It sat in the middle of the store and I swear to you, I had a Hollywood love at first sight experience. It’s like all the light in the room suddenly focused down into one area. The harsh sounds of daily life faded to obscurity and someone, somewhere began to play the gentle stirring notes of a love song. And that’s how I laid eyes on the most perfect antique lounge I’ve ever seen.

It wasn’t what I was looking for, but it still made my heart skip a beat or two. I resisted my first urge to run over to it, throw myself across it and start hissing at the other bargain shoppers that it was “My precious!” Instead, I strolled casually over and tilted the price tag so that I could glance at the price. That’s pretty much when I came undone. I’m not saying that I definitely foamed at the mouth or that I definitely told my husband that there was no way in the world he would get me out of that shop without that lounge, but, twenty minutes later, I was the proud new owner of a very valuable piece of furniture (having paid about a tenth of what it was really worth). That day was a pretty good day!

It was also a pretty good picture of what life can sometimes be. We can end up feeling like we are sitting in the op-shop of life, surrounded by clutter and looking like someone else’s cast off. Some seasons of life find us so surrounded by sticky little fingerprints, dirty laundry and hard work that it is simply hard to picture ourselves as any sort of treasure. Some of us sit for years with the labels, and tags of other people tied to our heart telling us that our worth is far less than it truthfully is. We are waiting for someone to come along and recognise that we are a treasure, out of place in the every day.

But what if we didn’t wait any longer? What if we decided from this moment on that we would write our own tag, that we would recognise that we are a treasure in every place and in every season? Even in the op-shop seasons of life, those cluttered, chaotic, endlessly tiring seasons. How would life change if we treated ourselves, and those around us, as though we were priceless because that’s the reality; each of us is a treasure regardless of our tag. My guess is that if we began to value ourselves this way, life would get a little better. I believe that in valuing who we are as people we would teach our children their value too. That we would begin to bring up people who saw treasure where the rest of the world saw trash, people who knew how to find and draw that value out of others – and that is something I long to do!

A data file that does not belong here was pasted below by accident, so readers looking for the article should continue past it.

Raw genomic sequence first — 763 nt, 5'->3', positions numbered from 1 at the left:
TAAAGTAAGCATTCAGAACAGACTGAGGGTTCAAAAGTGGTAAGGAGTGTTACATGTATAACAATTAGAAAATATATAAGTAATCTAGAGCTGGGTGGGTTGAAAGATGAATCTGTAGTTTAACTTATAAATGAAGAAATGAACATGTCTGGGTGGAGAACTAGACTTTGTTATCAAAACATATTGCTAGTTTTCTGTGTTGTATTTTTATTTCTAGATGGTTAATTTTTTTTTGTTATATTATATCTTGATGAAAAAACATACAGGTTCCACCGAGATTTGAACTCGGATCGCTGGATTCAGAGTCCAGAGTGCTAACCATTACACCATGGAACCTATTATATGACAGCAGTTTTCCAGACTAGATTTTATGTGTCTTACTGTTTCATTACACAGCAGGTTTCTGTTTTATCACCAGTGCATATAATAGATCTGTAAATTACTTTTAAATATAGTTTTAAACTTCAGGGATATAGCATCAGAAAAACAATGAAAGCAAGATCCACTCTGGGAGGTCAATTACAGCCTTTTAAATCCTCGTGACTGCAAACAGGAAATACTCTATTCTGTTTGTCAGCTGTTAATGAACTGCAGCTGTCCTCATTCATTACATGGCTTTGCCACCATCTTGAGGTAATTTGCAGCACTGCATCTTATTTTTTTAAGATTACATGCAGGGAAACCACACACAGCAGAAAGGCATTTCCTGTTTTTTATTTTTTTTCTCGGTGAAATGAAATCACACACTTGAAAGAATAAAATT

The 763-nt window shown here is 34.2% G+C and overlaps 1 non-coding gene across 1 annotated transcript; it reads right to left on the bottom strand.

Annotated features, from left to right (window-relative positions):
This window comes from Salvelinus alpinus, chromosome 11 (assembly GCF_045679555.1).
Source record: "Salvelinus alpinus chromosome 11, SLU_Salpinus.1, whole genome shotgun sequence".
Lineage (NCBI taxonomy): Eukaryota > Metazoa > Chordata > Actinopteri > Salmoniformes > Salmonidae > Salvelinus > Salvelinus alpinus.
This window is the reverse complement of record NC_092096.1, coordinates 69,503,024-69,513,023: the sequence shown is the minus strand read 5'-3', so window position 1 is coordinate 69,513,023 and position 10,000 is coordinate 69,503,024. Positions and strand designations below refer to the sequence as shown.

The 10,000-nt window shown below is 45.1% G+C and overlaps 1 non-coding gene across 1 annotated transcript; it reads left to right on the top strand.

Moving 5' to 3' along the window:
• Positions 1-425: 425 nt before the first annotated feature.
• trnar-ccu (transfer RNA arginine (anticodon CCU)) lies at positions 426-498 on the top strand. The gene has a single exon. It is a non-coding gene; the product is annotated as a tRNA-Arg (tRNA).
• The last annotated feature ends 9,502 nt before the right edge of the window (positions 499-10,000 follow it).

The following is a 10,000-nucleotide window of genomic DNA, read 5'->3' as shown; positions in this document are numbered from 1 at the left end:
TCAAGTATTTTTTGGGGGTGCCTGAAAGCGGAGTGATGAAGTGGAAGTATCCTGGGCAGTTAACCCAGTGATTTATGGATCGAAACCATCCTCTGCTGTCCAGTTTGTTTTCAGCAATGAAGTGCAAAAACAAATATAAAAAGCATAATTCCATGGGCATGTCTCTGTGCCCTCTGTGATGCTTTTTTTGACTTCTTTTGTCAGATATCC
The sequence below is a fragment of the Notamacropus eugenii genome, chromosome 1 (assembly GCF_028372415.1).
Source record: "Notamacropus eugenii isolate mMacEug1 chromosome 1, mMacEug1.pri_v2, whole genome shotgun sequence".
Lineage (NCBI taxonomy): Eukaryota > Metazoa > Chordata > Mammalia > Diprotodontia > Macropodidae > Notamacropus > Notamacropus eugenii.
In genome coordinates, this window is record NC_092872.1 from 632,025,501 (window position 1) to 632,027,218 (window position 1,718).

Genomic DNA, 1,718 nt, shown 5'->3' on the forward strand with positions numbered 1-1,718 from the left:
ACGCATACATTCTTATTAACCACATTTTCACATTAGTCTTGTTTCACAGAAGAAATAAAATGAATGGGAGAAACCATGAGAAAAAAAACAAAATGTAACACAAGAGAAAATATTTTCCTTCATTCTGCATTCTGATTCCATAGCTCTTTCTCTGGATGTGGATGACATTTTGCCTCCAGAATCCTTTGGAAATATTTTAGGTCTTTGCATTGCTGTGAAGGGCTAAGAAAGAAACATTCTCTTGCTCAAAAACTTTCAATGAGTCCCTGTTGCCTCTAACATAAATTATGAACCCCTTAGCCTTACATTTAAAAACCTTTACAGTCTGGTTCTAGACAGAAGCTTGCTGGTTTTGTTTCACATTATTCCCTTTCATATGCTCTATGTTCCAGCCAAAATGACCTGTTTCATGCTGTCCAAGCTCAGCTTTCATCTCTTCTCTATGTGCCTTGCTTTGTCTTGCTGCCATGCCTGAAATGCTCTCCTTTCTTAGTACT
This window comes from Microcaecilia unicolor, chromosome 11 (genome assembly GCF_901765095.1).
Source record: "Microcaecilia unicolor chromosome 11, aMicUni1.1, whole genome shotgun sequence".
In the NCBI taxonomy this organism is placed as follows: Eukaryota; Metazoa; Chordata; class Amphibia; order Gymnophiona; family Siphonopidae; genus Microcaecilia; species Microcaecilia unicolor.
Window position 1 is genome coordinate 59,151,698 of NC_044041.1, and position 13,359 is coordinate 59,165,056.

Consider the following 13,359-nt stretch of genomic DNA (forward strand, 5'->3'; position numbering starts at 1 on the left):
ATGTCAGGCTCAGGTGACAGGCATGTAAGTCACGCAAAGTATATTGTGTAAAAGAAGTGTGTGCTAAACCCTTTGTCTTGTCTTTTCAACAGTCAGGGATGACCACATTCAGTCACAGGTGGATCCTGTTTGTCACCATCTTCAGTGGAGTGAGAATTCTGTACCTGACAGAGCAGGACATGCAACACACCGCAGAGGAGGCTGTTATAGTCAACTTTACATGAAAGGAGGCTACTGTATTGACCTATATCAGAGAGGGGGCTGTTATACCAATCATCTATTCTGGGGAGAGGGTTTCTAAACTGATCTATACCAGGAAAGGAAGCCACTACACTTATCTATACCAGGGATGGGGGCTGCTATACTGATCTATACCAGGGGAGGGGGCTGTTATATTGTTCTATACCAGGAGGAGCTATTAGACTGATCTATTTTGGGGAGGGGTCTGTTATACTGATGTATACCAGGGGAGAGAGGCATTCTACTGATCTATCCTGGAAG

Puberty?… Oh No!

Photo Credit: Jon Stone, Mike Smollin

Kids have this terrible habit don’t they? They just insist on growing, whether we are ready for them to get bigger or not.  It’s exhausting and unstoppable and right now, in our house, it’s terrifying because the growing is pushing us closer to the edge of that cliff…puberty! 

I feel like Grover in “There’s A Monster At The End Of This Book” – I want so badly to chain the pages of our life together, or nail them shut, or brick them up just so that we don’t have to get to the part with the dreaded monster.  The thing with that book though is that the kids just insist on turning the pages.  Nothing this Grover-mum will do is going to put off getting to the back page!  Adolescence is coming to my son (and there’s nowhere I can hide). 

So, because there really is nowhere to hide, I’ve decided that it’s time to grab my flippers and my snorkel and dive right in.  I’ve spent the last few weeks talking to SOTY’s (survivors of teenage years) about how to make it through my son’s adolescence without the need for Prozac or military school and the funny thing is that they are all saying pretty much the same things. 

1.  Be the immoveable object

Picture your child as a small yacht in a beautiful bay.  Up until now, the waters have been fairly calm, the sky pretty clear, and they have had a lot of years to practice sailing around in the safety of your family’s harbour, but now it’s time for them to learn to do what yachts are built to do – it’s time to sail some bigger seas.  As parents, the thought of pushing that small yacht from the slipway and turning our back on it is unconscionable so what is our role in this? 

We have to become the rock in the ocean. The one that he can navigate around, the one that appears on his map, the one that he can anchor himself to in a storm, and cast off from when he is ready.  We have to learn to be the immoveable object in our child’s life.  Loving him bravely – letting him know that it’s good to want to explore the world around him.  Loving him with stability – letting him see that home will always be a place of acceptance, grace, forgiveness, warmth and consistency (a place he can anchor himself to when storms rage around him).  We have to let him see, that no matter what changes around him, we will not change – we will stand firm in our dedication to him.